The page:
3/4" blade on 14" Powermatic Bandsaw

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You MIGHT have a problem with the vertical blade guard if you move the wheels too far. I'd leave the wheels alone if it were me...
Dave
Brian Mahaney wrote:

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yeah, but, he's already moved the problem part (lower guide)
dave
alexy wrote:

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Brian Mahaney says...

There are some simple adjustments to setting the thrust bearings. Like David said, there is another adjustment where the guide and thrust bearing assembly bolts to the frame. Running your saw in a bind the way you did was extremely unwise and dangerous, not to mention murder on your nice new saw (Wanna trade?). The damaged bearing should be flipped or changed. Don't use the damaged face anymore. Your saw won't perform well or safely if it isn't adjusted with care. The thrust bearings should be adjusted to where they just barely don't move when the machine is on, but will as soon as you start cutting a piece of wood and the blade moves a fraction of an inch (1/64 is the rule of thumb) and braces against them. Guide blocks should be adjusted similarly close, as close as possible without touching when the blade is moving, and behind the kerf of the blade. When I change blades, I move everything way out of the way, install the blade, tension it and then turn the saw on for a few seconds so that the blade finds its equilibrium. Then you can do the adjustments, turn on the saw and check to see if your adjustments need any tweaking. If you are lucky, your adjustments will keep, but you should keep checking them as long as you are using the saw, because if your saw is anything like mine, the blade will drift for a variety of reasons, including sawdust building up on the wheels. These should be thoroughly cleaned before using the saw. It may all sound like too much trouble, but that's the price of using a band saw. Your saw should run a 3/4" blade with ease, but most people stop at 1/2" or 5/8" for 14" saws. A 1/2" Timberwolf blade resaws perfectly adequately for my purposes. You should get the Duginske book. It will tell you more than you ever wanted to know about band saws.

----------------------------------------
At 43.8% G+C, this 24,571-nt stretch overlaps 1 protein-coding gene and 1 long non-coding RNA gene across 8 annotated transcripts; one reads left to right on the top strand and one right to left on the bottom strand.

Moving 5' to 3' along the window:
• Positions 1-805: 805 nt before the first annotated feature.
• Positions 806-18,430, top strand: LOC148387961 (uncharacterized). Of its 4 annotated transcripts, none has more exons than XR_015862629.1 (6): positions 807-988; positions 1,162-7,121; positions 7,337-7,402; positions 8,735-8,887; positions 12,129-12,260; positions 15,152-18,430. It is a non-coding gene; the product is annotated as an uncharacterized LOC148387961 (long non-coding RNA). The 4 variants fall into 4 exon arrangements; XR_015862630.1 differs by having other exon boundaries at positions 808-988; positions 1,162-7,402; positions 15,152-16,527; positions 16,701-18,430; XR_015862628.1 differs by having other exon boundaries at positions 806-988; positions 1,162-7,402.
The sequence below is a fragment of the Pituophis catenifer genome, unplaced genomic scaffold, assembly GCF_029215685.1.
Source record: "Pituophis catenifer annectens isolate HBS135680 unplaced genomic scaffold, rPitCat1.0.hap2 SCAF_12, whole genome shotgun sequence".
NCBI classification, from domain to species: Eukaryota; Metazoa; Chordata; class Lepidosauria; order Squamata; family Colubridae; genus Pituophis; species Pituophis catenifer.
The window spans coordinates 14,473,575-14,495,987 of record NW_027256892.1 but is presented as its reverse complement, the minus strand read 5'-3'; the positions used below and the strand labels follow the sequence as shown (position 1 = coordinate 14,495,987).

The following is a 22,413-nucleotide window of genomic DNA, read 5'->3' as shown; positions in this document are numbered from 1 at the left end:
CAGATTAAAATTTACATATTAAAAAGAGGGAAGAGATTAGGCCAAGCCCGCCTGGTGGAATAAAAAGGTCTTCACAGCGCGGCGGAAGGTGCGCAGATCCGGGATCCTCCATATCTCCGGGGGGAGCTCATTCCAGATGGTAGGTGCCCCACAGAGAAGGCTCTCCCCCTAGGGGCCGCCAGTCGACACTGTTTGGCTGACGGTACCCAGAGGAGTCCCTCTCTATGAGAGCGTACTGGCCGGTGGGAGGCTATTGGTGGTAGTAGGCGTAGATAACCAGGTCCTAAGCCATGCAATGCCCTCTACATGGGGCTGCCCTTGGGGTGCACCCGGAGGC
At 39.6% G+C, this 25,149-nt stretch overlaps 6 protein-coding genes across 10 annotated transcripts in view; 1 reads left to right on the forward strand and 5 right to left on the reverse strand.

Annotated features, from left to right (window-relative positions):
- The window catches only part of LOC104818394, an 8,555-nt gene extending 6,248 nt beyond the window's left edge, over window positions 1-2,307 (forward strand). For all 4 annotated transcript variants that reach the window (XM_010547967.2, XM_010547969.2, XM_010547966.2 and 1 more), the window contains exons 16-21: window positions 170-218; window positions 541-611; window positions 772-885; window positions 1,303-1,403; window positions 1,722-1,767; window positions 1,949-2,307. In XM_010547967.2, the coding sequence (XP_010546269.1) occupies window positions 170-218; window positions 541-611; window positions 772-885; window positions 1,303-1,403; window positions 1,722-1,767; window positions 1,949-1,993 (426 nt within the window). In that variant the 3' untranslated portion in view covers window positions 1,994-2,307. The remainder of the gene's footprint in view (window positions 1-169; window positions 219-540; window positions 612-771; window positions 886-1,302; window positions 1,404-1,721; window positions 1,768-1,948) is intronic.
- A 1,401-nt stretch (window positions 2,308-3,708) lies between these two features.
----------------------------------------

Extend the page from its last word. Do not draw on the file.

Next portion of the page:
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On Mon, 6 Jun 2005 19:13:57 -0500, Hax Planx wrote:

No it wasn't unwise or dangerous. It was not in a bind. The blade moved easily and was close to the center of the wheel. There was pressure on the thrust bearing, but it was no more than what would be encountered while pushing a board through. The slight damage to the surface of the bearing extended all the way around the bearing indicating that the bearing was turning. However, it was turning slower than the blade causing the blade to scratch the shiny surface. As it turns out, the bearing was rubbing against the assembly housing slightly. Apparently, the design does not include a stop other than the bearing hitting the housing.